On Sunday 11 November local people discovered many sick and dying ORIENTAL STORKS (Ciconia boyciana) at Beidagang Reservoir, Tianjin (just 30 mins from Beijing by train).  These globally endangered birds  – with a restricted range in East Asia – had been poisoned illegally by poachers using a chemical called carbofuran that, although banned in the EU, Canada and many other countries, is commonly available and used, legitimately, as a pesticide all over China.

Tragic: An “Endangered” Oriental Stork poisoned by poachers at Beidagang. The population of these majestic birds is estimated to be fewer than 2,500 individuals.

The storks were possibly unintended victims of well-organised and, sadly, all-too common poaching activity intended to catch swans, ducks and geese for the restaurant trade.

Carbofuran is mixed with cereal, or given to fish in small man-made pools.  Birds lose consciousness after eating the bait, are caught by hand and injected with an antidote.  The victims are then shipped – usually alive – to restaurants, primarily in southern China.  The demand for wild birds is high and they are sold as a delicacy, with many consumers, particularly in southern cities like Guangzhou and Shenzhen, believing that wild birds taste better than farmed produce, and they are prepared to pay a premium.  A wild goose or swan can fetch several hundred Yuan (100 Yuan = 10 GBP).  The business is highly profitable.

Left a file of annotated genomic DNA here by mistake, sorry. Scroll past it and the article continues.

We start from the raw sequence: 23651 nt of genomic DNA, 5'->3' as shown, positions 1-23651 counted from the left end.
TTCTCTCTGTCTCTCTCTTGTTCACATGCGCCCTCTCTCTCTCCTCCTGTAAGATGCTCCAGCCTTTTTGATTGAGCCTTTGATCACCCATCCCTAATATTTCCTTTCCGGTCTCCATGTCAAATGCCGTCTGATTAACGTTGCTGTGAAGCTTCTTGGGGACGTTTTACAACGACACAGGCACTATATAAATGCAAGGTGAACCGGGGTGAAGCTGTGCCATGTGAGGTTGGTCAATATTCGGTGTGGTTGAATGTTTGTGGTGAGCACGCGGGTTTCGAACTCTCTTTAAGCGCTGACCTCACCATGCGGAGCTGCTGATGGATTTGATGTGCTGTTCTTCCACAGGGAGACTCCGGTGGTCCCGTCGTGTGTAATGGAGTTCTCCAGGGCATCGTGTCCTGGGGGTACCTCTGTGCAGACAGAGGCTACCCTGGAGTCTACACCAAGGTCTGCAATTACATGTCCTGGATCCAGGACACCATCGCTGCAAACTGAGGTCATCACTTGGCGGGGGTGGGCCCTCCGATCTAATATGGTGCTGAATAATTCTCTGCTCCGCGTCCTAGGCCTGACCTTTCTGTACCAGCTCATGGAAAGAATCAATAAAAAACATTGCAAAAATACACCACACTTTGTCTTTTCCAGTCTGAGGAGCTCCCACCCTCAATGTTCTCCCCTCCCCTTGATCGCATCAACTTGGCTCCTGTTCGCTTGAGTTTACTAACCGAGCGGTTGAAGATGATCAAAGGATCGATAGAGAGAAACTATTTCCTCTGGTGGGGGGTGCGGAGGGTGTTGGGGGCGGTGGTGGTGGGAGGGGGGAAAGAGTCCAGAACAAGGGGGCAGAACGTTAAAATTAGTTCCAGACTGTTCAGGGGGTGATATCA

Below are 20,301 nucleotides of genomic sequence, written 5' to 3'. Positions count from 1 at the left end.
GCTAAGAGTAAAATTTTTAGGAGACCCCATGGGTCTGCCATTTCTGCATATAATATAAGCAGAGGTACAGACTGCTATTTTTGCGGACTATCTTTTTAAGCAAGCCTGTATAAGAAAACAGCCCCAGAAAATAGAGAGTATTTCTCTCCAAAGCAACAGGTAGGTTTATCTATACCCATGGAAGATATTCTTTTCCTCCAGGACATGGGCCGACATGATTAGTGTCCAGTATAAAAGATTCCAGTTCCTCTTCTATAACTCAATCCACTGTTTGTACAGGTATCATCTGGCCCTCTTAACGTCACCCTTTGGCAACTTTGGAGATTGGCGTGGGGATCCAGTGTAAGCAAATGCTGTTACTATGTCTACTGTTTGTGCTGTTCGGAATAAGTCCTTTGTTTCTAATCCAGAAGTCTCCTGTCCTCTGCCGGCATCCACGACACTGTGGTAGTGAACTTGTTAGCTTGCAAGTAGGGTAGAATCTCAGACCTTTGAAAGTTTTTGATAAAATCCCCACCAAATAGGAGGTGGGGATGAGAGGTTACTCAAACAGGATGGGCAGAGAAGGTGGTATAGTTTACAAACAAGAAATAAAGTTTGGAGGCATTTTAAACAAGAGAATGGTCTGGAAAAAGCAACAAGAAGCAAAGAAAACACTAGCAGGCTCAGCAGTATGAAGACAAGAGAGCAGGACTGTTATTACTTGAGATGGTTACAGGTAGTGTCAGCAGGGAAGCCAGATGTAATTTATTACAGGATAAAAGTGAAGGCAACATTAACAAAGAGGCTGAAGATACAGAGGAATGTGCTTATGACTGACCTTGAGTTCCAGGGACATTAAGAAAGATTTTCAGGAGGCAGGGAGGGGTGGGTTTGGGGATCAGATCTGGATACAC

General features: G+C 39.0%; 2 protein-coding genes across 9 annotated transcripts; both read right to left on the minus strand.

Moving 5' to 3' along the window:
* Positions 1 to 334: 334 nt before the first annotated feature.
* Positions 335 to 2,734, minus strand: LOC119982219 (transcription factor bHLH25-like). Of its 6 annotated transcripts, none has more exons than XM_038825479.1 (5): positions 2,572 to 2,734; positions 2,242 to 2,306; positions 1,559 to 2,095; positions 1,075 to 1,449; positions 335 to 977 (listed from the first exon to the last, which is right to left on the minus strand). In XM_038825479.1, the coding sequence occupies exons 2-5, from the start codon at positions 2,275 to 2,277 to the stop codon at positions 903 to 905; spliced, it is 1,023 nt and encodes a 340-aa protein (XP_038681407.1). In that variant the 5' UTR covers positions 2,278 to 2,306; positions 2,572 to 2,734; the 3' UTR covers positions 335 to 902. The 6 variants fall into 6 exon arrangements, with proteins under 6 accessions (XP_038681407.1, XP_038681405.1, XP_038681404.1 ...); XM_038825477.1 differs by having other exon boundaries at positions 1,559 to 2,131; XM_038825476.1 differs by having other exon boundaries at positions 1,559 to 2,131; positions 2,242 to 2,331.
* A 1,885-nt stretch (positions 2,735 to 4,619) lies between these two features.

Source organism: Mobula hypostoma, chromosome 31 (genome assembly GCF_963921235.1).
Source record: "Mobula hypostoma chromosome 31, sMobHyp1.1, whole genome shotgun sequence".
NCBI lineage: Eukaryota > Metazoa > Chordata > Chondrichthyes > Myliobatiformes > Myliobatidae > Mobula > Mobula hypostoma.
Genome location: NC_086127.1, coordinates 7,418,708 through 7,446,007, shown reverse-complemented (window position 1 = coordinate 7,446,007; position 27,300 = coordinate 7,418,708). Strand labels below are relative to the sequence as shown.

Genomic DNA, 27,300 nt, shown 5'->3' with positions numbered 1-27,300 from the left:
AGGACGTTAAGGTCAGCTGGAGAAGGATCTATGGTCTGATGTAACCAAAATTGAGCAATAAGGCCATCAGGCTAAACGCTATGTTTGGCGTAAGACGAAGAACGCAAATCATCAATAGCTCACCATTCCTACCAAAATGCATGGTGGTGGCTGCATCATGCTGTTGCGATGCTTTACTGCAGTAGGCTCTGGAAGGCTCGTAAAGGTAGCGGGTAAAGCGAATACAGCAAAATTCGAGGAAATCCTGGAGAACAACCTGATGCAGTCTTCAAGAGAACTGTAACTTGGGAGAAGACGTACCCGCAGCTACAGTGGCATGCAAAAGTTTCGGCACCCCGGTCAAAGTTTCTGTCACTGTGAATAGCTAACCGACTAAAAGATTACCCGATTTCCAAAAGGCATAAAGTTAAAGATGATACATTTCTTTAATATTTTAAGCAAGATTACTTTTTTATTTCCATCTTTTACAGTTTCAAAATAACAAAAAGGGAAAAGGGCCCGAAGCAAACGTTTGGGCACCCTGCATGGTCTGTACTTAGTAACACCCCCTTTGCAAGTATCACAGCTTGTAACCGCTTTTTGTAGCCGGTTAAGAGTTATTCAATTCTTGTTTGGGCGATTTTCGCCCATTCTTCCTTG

The scale of this activity in China, and the range of methods used by poachers to catch wild birds, are covered in an excellent, but sobering, article in the most recent issue of Goose Bulletin.  The authors estimate that between 80,000 and 120,000 ducks, swans and geese are caught illegally in China for the restaurant trade every year.

So what makes the recent case involving Oriental Storks at Beidagang such a big deal?

The answer is the incredible public reaction, led by local people and driven by social media.